Devon

Waste firm still wants Devon incinerator

  • 2 March 2011
  • From the section Devon
Artist's impression of Viridor's proposed waste plant
Image caption Viridor originally bid to build a plant to process domestic waste

A waste firm still has plans to build an incinerator in south Devon but for industrial rather than domestic waste.

Viridor Waste Management recently failed to win a contract to process domestic waste from Plymouth and Devon at a site near Ivybridge.

It plans to take commercial waste from across the south west of England.

Viridor said it "remained confident" there was still a market for a plant. Local protesters said they would campaign against any incinerator.

Viridor had planned to build an incinerator at New England Quarry, near Plymouth.

However, in January, the South West Devon Waste Partnership chose MVV Umwelt as its preferred bidder to build an energy-from-waste plant in the Devonport area of Plymouth.

'No facilities'

A planning application for that plant will be submitted to the city council in the spring.

Viridor said its planning application for the New England site was still being considered by Devon County Council and had not changed since it was submitted in January 2010.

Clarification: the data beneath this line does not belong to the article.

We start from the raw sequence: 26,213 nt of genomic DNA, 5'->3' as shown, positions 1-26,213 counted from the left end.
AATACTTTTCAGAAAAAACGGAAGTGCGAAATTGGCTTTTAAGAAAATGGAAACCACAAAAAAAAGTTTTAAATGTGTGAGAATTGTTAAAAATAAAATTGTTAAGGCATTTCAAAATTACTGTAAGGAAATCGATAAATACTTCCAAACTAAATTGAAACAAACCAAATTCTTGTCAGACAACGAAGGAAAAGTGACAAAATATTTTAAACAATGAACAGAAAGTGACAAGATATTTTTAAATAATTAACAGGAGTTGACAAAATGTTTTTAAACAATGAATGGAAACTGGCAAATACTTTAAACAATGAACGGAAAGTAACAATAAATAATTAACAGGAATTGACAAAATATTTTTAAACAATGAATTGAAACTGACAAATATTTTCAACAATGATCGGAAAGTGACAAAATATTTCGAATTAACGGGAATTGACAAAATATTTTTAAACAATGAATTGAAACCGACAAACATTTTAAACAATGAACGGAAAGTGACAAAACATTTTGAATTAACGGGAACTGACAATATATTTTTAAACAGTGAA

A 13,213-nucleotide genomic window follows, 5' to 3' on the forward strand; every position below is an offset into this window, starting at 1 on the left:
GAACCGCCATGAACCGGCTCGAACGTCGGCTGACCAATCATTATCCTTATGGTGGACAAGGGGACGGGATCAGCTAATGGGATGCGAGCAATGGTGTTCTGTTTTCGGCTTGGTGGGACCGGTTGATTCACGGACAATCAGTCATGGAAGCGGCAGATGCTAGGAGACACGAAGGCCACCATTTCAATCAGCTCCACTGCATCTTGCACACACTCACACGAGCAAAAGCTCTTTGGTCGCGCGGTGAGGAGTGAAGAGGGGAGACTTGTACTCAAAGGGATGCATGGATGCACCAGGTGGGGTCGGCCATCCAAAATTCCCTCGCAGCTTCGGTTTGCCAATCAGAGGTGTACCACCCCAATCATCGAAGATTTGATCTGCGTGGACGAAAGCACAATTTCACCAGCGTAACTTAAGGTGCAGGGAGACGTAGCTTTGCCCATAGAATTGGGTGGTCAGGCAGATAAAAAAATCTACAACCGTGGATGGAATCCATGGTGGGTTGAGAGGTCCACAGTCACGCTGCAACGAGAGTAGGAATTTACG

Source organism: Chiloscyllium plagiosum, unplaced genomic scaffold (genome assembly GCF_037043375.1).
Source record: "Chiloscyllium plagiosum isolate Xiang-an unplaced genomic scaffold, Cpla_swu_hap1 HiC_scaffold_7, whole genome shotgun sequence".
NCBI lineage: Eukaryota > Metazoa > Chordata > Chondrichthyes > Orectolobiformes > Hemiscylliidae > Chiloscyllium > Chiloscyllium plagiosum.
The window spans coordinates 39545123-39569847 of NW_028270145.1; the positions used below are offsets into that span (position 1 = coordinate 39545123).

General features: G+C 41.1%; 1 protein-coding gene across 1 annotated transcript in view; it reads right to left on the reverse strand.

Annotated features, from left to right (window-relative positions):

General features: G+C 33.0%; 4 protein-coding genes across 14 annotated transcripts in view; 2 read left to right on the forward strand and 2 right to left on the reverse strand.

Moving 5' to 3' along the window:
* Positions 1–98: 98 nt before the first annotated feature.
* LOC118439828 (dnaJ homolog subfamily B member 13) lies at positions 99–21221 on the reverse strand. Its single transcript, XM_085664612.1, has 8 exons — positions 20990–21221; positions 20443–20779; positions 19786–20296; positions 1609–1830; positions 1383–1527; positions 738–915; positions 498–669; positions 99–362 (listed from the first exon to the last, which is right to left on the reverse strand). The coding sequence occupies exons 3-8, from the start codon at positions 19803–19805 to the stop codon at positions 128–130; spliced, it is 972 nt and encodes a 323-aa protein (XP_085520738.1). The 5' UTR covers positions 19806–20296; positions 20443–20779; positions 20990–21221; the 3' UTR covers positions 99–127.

It said the county council was consulting on additional information it had requested.

In a recent letter to the council, Viridor said that there was around 450,000 tonnes of residual waste requiring treatment in Plymouth and Devon, but no facilities built or under construction to deal with it.

Dr Chris Westwood, of the pressure group Save Our South Hams, which protested against the New England Quarry plans, said people were "very concerned" about more waste being brought into the county.

He said: "I think people's feeling is 'why do we need another one here when there'll be a competent one in Plymouth?'"

Viridor Waste Management said New England was still a suitable location for such a facility, as identified in a waste local plan.

The company added: "We welcome public engagement in all our developments and continue to consult on our New England proposals."

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